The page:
Jack Swart is one of the all-time greats of New Zealand road racing. His many triumphs in stage races saw him bafflingly pigeonholed by the national selectors, meaning he missed out on many one-day opportunities. But that wasn’t the only source of frustration in his career.
It was amongst the pile, squeezed down the side with the race numbers from the 1980 Milk Race and the 1976 Scottish Milk Race. Bursting at the seams, the cardboard Chiquita banana box overflowed with memories from another time. If a picture can tell a thousand words, then this stage winner’s cap from the 1984 Coors Classic could tell you so much more.
“We were sitting around the dinner table that night,” remembers Jack. “We’d all heard about Afghanistan, but we didn’t really know too much about the politics.”
Jack Swart had made the selection to represent New Zealand at the 1980 Moscow Olympics, the core of the road squad riding the Milk Race as a preparation event, just as many of the other amateurs were doing. The two-week British stage race was one of the premier races for amateurs at that time, and with previous winners going on to win Olympic gold (Kuiper won both the Milk Race and Olympics in ’72, Johansson the Milk Race in ’75 then the Olympics in ‘76) it was also considered the perfect opportunity to size up your Olympic opponents.
The evening after a team time trial stage New Zealand coach Ron Cheatley received a phone call in their Llandudno hotel from the Secretary of the New Zealand Amateur Cycling Association. “They were handing on a message from Muldoon’s office [The NZ Prime Minister at that time],” remembers Cheatley. “They told us that New Zealand was withdrawing from the Games and we were expected to come home.”
In protest at the Soviet Union’s invasion of Afghanistan the United States had announced they would boycott the Moscow Olympic Games. New Zealand was one of over sixty countries which followed suit. Gutted, Jack Swart would now have to wait another four years for his chance to ride in the Olympics.
From Good Stock
The first child of post-second world war immigrants, Jack was raised in the small town of Morrinsville, where his parents owned a small farm. They had chosen well. Unbeknownst to the Swarts, the small Waikato town was a hotbed of cycling – as the young Jack would soon find out. Interested by the bike racing that passed by the farm gates, he was embraced by the family-run Morrinsville Wheelers and their ‘school hall and tea urn, bring your number back for a cup of cordial’ racing community.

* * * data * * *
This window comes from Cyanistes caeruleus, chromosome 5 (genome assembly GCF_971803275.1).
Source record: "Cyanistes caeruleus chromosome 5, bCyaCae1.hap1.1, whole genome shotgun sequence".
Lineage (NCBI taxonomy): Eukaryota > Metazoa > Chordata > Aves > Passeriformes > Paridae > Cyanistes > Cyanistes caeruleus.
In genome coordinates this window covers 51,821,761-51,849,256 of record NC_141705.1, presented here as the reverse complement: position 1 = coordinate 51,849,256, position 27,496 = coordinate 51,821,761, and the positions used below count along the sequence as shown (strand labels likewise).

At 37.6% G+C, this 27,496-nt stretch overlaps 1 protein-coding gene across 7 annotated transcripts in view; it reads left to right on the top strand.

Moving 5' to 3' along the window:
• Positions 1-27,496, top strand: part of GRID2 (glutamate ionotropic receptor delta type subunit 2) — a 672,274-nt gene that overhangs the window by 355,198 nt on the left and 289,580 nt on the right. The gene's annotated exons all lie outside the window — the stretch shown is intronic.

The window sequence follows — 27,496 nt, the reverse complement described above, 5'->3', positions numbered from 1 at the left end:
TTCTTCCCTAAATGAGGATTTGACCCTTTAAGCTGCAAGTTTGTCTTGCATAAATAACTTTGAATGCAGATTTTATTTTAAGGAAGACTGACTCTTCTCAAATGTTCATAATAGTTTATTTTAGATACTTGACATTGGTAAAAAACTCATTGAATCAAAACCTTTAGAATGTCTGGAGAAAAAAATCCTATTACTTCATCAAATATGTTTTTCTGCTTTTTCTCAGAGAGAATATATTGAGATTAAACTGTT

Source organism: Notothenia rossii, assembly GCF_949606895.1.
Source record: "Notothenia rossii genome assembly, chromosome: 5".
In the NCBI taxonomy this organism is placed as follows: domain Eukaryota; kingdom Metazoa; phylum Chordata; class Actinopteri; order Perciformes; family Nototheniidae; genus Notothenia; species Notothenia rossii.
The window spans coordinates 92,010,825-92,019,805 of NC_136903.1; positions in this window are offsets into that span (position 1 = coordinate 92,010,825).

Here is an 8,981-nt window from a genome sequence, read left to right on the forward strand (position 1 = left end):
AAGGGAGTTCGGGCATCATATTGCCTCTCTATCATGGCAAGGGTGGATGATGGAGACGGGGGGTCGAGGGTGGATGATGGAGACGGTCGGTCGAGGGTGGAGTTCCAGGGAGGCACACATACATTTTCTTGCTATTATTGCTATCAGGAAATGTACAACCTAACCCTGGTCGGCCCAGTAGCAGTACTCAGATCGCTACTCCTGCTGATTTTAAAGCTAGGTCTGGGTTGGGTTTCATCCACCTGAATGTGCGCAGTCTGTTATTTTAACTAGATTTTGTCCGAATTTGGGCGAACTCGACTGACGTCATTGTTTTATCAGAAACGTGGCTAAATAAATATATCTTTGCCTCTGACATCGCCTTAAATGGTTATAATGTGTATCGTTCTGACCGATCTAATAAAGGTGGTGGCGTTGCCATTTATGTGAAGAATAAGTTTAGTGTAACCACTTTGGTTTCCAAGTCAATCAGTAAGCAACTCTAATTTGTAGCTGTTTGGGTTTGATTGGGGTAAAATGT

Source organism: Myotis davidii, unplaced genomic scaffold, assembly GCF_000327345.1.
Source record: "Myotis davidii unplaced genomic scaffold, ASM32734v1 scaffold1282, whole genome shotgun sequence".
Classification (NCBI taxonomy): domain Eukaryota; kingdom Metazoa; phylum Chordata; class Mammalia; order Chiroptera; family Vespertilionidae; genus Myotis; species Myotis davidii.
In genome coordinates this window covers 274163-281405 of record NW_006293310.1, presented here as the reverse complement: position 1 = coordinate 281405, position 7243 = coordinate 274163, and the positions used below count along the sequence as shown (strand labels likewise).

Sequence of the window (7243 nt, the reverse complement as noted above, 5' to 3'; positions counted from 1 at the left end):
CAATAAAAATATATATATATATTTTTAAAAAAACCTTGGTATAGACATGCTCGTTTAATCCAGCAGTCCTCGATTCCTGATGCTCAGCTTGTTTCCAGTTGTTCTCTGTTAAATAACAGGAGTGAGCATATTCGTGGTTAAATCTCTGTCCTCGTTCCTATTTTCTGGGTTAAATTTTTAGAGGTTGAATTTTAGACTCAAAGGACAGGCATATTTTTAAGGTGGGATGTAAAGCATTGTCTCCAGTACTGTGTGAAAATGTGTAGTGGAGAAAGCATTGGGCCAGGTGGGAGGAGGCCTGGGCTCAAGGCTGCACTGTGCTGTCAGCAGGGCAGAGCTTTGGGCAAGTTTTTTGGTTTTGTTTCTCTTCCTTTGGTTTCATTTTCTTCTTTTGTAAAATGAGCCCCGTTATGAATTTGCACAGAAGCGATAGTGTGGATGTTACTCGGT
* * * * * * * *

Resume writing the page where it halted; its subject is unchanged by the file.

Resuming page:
After a steady start he progressed through the ranks and by 1980 he was a household name in New Zealand. With an Edmonton 1978 Commonwealth Games silver, a win in the prestigious home-based Dulux stage race, three wins in the Manawatu stage race and two national road titles under his belt he was a regular choice for the national squad. Naturally strong, his style of racing was one of riding at the front and seeing who could stay with him. “I remember Jack was a big burly bastard,” laughs Phil Anderson, who crossed swords with Jack during the ’77 Dulux. “He was just a beast. He would be a good man to be in a breakaway with as he was a hard-working guy. I was away with him a few times and we’d always try and get something going.” The then-19-year-old Australian riding his first overseas race developed throughout the week, pipping Swart to take his first big win. “Looking back, it was a real stepping stone for me, firstly for riding in a better-quality field, secondly in preparing me for Europe.”
It was no surprise then when Swart was named for the New Zealand squad to compete in the 100 km team time trial at the 1982 Brisbane Commonwealth Games. Cleaning up in the previous year’s Oceania Games, a ‘shake-out’ event held on the same circuit, the Kiwi team were not only confident but were also on obvious form going in the 1982 Games, filling the podium at the tough Australian 226 km Grafton to Inverell race in the lead-in. But on the day of the 100 km TTT disaster struck. A slipped chain resulted in the team riding half of the race missing a rider. Their bronze medal was bitter compensation.